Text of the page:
Campaign Legal Center President Trevor Potter appeared again last night on Comedy Central’s “The Colbert Report” as host Stephen Colbert’s “personal lawyer.” This time Potter helped Colbert file comments in support of an FEC advisory opinion request by American Crossroads in which the controversial Super PAC seeks to run ads like those being run by the Nebraska Democratic Party in support of Senator Ben Nelson, featuring Senator Nelson reading a script, yet allegedly not ‘coordinated’ with Senator Nelson.
The tongue-in-cheek letter encouraged the FEC to ignore the Supreme Court’s 1976 Buckley v. Valeo definition of “non-coordinated” as “made totally independently of the candidate and his campaign” and “end up with a ruling that allows outside groups to produce ads with the candidate’s cooperation, themes, and message.”
The entire letter to the FEC is worth reading, but the following passage, which appeared as a postscript to Colbert’s letter, gives a further sense of the tone of the correspondence:
“PS – If the commission does not see fit to grant this request fully, Americans for a Better Tomorrow, Tomorrow would like to offer a compromise. To avoid the appearance of collusion, the F.E.C. could rule that candidates can appear in Super PAC ads only against their will. They’d have to be kidnapped, blindfolded, and thrown in a van before being forced to read a statement supporting their goals and then returned to their fundraisers in time for dessert.”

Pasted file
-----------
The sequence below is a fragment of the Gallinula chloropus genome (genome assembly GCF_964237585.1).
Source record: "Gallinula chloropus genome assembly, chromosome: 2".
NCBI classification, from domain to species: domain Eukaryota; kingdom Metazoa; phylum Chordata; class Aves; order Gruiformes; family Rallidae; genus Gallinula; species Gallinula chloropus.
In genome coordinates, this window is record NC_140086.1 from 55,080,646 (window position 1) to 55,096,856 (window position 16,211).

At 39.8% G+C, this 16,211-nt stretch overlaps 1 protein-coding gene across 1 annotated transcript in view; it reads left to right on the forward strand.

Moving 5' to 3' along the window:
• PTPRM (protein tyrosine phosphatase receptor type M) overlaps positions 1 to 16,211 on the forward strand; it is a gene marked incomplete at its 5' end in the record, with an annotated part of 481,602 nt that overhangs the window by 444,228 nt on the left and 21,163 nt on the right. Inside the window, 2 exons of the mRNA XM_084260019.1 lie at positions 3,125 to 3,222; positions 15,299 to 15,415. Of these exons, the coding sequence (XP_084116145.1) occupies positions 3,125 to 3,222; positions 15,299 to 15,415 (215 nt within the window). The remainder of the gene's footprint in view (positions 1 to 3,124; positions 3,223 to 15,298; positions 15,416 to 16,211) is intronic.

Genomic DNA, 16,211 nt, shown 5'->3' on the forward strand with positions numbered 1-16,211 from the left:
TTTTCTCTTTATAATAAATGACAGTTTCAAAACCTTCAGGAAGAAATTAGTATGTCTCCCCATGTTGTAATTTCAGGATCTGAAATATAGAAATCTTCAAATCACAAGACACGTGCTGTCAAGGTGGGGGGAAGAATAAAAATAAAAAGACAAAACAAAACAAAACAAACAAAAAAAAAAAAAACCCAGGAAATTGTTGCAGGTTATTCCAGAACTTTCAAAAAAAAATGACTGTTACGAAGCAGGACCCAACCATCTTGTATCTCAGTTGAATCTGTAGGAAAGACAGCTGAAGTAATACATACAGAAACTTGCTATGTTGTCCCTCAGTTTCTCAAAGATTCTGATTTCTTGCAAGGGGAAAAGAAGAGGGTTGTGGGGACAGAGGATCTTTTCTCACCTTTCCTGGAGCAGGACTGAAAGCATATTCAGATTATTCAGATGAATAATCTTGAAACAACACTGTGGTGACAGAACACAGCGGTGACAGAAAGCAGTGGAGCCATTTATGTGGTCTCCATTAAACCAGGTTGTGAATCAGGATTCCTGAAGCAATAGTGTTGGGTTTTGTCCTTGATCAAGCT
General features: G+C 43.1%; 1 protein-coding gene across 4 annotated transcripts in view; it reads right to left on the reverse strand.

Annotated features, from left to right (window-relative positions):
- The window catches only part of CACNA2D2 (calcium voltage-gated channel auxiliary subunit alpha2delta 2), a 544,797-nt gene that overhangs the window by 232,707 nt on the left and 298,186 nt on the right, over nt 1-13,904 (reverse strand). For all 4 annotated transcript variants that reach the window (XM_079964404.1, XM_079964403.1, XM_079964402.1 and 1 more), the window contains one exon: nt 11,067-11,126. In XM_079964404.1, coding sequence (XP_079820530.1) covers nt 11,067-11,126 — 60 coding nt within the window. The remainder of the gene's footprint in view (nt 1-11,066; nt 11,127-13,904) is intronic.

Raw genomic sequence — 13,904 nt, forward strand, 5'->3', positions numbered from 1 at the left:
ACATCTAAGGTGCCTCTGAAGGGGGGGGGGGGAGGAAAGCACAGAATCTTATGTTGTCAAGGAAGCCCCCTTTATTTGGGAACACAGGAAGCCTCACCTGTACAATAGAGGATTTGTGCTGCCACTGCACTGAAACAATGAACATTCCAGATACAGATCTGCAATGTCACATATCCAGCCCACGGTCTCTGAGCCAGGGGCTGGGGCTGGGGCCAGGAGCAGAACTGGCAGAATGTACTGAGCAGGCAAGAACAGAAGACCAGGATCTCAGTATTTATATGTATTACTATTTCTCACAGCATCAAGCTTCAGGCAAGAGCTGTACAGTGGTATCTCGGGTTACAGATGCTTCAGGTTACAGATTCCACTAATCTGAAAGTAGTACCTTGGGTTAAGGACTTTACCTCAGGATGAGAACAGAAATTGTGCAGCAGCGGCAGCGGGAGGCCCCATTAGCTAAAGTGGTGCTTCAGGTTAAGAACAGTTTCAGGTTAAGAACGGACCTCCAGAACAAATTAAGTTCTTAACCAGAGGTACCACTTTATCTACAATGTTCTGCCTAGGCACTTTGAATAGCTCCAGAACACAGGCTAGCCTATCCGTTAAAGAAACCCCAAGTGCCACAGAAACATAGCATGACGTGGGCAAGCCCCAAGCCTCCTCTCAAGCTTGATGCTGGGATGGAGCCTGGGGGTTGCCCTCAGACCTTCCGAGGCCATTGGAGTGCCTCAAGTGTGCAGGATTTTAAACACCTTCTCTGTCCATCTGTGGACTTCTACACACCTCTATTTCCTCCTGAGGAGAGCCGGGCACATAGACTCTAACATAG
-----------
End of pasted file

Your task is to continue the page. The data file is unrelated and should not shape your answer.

To watch Colbert’s explanation of the issue, click here.
To watch Trevor Potter’s appearance, click here.
To read Colbert’s letter to the FEC on the Colbert Super PAC website, click hereor here on the Election Law Blog.
Potter is representing Mr. Colbert through his private practice and has disqualified himself from the Legal Center’s work in connection with Colbert’s political activities.